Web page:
Anand Mishra, a bank employee in Delhi, says, “I was able to view my life much better when I laid my hands on Manifest Your Destiny by Wayne Dyer and since then I began collecting several self–help books. Some of them are Mind Power by Tony Buzan, Capitalism by Ayn Rand, 100 Percent Mind Power by Ensign Adington, Games People Play by Eric Berne, The Life of Gandhi by Louis Fischer, Unlimited Power by Anthony Robbins, Secret Of the Heart and Prophet by Khalil Gibran.
Princy Thomas, a human research executive at a multinational company in Delhi, though not sure how the phenomenon works, says “As far as I am concerned, whenever I have questions and doubts in my mind, I try to look for solutions in such self-help books and to my amazement, it always works,” she says.
Commenting on the growing popularity of self-help books, Mohammed Yusuf Ansari, a PhD scholar in Aligarh, says, “We yearn for peace and happiness but things do not always go our way. People end up being depressed, impatient and at times blame others around them. Self-help books offer insights that can transform our worldview and change our lives.”
Barkha Singh, a retired psychology lecturer in Delhi, says, “I lost my mental equilibrium when my brother died of prostate cancer. My cousin sent me Eat, Pray and Love by Elizabeth Gilbert. This powerful book helped restore my faith in friends, family, God, and above all, my own being.”
The rising popularity of these books may result in the matter being available in other formats too such as eBooks, audio books and tablets, something which Gautam Sachdeva vouches for.
N K Verma, chairman, Diamond Pocket Books, says, “Spiritual books are a powerful resource for those who wish to grow in life and to achieve peace and calm. So if they are available on audio and video books, we can listen to it while doing mundane chores.’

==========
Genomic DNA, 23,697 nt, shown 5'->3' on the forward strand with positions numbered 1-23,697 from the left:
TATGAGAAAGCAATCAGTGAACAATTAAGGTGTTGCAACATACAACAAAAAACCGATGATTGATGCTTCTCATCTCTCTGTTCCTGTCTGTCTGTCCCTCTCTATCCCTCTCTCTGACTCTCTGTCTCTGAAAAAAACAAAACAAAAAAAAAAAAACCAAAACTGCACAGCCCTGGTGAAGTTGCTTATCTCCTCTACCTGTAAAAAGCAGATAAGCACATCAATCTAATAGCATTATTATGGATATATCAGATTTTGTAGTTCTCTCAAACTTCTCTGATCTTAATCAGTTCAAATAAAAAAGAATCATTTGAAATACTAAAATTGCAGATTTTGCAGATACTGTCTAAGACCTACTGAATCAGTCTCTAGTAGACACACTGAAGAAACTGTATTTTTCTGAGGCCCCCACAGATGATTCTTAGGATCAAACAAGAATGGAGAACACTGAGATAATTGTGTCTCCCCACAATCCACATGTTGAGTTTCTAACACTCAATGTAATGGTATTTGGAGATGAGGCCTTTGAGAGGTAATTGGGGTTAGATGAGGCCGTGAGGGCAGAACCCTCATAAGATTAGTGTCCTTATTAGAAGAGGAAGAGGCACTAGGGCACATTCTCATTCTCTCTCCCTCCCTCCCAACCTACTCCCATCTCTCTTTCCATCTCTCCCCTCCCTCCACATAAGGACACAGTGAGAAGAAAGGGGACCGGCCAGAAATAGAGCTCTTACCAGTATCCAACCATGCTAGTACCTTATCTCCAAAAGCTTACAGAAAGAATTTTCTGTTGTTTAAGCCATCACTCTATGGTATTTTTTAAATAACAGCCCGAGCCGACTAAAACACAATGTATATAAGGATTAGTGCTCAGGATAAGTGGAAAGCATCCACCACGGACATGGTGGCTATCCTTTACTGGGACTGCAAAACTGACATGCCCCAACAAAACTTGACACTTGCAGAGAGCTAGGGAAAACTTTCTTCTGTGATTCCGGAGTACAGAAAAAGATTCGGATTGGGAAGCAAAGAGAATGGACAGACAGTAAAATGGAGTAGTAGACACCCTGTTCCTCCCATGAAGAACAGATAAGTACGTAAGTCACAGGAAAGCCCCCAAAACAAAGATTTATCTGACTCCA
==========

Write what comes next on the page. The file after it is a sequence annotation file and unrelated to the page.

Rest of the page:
“I think video or audio books are more communicative, tutor and explain everything in an easy to understand language while being demonstrative as well,” says Ankit Gupta, a graduate student from Delhi.
Publishers themselves are not beyond spiritual books and most have their personal favourites. For Gautam Sachdeva, it is I Am That, by Nisargadatta Maharaj and Consciousness Speaks by Ramesh Balsekar. Deepak Sinha says, “My spiritual readings have had a leaning towards Buddha’s teachings. I liked The Art of Living by William Hart which is on vipassana meditation and What the Budhha Taught by Walpola Rahula as well as Old Path, White Clouds by Thich Nhat Hanh. As a novel, my all-time favourite is Siddhartha by Herman Hesse.’
Sonavi Desai, who manages Indus Creed, says she often reads and gets strength from Sri Sai Satcharita by Dr Indira Kher, The Power of Now by Eckhart Tolle, the Autobiography of a Yogi by Paramahansa Yogananda, A Search in Secret India by Paul Brunton and Ramakrishna and His Disciples by Christopher Isherwood.
Swati Chopra says, “For me the inspiration has come from books that are more to do with a practical and personal experience of spirituality, like the Dalai Lama’s Freedom in Exile, Satish Kumar’s You are Therefore I Am, and Cave in the Snow about the years Tenzin Palmo spent in solitary retreat in a cave in Lahaul. Also books that give insights into the spiritual process, like Nisargadatta Maharaj’s I Am That, and books by masters like Thich Nhat Hanh, Dilgo Khyentse Rinpoche, the Dalai Lama and, Osho, among others. More and more people are looking for material to help them grow as individuals,” she says. In sum, books may not be gurus, but they can change your life.
With inputs from Nipun Augustin Jacob